moonshine

[ moon-shahyn ]
/ ˈmunˌʃaɪn /

noun

Informal. smuggled or illicitly distilled liquor, especially corn liquor as illicitly distilled chiefly in rural areas of the southern U.S.
empty or foolish talk, ideas, etc.; nonsense.
the light of the moon; moonlight.

Origin of moonshine

1375–1425; late Middle English: moonlight. See moon, shine1,
Dictionary.com Unabridged Based on the Random House Unabridged Dictionary, © Random House, Inc. 2019

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British Dictionary definitions for moonshine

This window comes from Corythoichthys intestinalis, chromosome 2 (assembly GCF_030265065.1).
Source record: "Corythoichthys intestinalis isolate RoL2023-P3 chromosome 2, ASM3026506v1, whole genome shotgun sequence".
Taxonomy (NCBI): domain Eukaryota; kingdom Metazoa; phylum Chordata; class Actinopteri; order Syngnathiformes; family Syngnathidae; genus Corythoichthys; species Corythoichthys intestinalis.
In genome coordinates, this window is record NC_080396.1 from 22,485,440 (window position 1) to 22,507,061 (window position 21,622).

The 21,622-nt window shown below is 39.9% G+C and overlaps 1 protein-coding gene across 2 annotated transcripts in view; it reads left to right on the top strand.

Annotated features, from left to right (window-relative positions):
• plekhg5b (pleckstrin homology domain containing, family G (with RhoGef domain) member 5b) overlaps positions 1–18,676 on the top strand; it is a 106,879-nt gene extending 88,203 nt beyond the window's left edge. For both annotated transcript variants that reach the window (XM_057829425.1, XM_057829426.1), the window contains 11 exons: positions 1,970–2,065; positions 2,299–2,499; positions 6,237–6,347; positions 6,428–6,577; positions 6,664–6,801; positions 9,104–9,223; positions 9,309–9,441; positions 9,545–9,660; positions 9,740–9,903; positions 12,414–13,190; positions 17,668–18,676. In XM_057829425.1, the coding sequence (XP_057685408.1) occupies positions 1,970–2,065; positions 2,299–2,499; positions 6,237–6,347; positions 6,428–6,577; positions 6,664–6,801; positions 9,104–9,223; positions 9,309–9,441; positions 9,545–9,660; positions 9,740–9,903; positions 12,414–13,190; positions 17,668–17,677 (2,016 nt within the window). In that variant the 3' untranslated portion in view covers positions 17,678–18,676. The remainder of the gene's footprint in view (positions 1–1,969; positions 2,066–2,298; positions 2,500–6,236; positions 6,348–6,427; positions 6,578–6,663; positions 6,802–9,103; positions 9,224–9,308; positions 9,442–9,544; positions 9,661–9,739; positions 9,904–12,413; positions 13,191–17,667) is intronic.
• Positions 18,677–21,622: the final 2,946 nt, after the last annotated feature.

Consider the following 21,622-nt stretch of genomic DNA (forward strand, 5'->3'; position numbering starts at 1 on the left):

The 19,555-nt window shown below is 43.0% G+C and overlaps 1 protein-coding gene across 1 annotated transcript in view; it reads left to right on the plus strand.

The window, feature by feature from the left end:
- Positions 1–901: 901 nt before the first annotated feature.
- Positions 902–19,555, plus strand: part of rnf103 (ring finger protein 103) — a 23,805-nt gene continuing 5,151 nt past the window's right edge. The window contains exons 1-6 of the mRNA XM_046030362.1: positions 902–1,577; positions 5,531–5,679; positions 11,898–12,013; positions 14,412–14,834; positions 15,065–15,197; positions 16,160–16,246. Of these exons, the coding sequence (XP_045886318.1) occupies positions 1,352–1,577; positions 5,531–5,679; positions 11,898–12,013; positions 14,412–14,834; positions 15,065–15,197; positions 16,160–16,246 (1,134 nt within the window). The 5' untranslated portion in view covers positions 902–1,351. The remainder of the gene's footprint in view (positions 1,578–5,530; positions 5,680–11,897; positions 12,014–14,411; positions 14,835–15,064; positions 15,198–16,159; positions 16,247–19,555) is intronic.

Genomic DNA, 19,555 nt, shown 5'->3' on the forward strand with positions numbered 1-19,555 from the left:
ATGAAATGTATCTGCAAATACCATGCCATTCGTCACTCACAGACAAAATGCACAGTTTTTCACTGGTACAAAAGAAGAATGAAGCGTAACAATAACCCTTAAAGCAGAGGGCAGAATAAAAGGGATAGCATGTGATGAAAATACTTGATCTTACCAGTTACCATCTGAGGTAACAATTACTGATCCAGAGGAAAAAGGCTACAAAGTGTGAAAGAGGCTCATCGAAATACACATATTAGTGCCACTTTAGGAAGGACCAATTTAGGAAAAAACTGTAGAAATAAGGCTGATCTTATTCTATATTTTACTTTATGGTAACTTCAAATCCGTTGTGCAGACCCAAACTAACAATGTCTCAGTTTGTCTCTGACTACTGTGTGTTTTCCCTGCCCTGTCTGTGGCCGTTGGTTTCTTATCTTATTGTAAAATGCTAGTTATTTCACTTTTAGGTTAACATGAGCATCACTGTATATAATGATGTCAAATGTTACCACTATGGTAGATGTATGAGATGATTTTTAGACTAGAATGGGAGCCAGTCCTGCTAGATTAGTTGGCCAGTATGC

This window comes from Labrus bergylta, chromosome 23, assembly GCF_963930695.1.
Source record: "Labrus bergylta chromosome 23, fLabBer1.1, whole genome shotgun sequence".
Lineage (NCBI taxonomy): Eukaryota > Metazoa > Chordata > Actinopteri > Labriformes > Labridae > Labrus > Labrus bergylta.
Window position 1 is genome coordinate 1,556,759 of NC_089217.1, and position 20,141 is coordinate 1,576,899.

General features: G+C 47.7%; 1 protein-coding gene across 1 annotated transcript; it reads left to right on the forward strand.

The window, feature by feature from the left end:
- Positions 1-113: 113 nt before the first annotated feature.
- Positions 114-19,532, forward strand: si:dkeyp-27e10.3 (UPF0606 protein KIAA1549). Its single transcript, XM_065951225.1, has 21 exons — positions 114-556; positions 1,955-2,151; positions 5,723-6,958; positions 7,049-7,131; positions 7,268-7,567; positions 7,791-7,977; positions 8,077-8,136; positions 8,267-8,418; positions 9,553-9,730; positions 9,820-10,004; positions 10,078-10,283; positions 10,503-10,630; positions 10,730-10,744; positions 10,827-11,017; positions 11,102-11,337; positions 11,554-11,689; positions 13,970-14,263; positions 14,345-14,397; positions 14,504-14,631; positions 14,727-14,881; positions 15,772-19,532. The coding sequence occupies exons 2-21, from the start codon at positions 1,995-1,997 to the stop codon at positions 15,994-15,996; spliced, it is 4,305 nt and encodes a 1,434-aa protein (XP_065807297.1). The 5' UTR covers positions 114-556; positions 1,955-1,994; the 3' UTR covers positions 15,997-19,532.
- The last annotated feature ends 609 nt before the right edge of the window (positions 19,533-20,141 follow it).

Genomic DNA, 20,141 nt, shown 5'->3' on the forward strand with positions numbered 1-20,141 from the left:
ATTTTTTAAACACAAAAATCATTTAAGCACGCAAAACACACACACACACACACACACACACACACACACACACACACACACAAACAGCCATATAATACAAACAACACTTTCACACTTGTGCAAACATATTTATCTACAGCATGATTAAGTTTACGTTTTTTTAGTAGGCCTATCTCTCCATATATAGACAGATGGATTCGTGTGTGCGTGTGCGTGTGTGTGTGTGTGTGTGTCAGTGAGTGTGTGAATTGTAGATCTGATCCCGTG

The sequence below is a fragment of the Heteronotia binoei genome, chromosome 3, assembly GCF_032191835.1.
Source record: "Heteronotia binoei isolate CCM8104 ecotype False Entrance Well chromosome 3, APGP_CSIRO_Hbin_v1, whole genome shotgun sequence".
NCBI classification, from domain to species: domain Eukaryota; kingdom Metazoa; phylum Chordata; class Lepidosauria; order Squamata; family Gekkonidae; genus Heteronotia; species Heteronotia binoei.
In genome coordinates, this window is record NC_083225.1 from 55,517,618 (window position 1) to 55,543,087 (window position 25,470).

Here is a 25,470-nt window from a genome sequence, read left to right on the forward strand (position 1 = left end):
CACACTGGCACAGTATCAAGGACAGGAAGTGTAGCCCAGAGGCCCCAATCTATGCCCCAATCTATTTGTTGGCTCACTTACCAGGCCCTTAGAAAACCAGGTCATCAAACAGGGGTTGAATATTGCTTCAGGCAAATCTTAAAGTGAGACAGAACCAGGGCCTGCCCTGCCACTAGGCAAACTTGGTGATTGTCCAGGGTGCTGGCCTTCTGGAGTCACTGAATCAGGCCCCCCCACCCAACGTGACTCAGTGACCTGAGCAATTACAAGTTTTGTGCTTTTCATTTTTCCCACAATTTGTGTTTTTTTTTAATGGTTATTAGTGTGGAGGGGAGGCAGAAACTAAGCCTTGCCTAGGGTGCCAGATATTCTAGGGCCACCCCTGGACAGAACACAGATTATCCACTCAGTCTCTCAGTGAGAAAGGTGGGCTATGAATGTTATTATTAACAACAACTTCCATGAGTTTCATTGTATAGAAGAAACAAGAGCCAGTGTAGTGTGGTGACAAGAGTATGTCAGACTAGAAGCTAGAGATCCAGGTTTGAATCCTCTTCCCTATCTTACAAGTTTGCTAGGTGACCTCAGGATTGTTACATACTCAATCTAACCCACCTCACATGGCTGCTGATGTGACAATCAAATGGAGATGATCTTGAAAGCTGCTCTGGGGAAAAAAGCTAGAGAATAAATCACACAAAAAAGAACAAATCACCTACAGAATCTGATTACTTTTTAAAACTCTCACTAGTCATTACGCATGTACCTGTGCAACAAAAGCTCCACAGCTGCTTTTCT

moonshine

/ (ˈmuːnˌʃaɪn) /

noun

another word for moonlight (def. 1)
US and Canadian illegally distilled or smuggled whisky or other spirit
foolish talk or thought
Collins English Dictionary - Complete & Unabridged 2012 Digital Edition © William Collins Sons & Co. Ltd. 1979, 1986 © HarperCollins Publishers 1998, 2000, 2003, 2005, 2006, 2007, 2009, 2012

Word Origin and History for moonshine

moonshine


n.

c.1500, "moonlight," from moon (n.) + shine (n.). In figurative use, implying "appearance without substance," from late 15c.; perhaps connected in that sense with notion of "moonshine in water" (cf. moonraker). Meaning "illicit liquor" is attested from 1785 (earliest reference is to that smuggled on the coasts of Kent and Sussex); moonlight also occasionally was used in this sense early 19c. As a verb from 1883. Related: Moonshiner (1860).

Online Etymology Dictionary, © 2010 Douglas Harper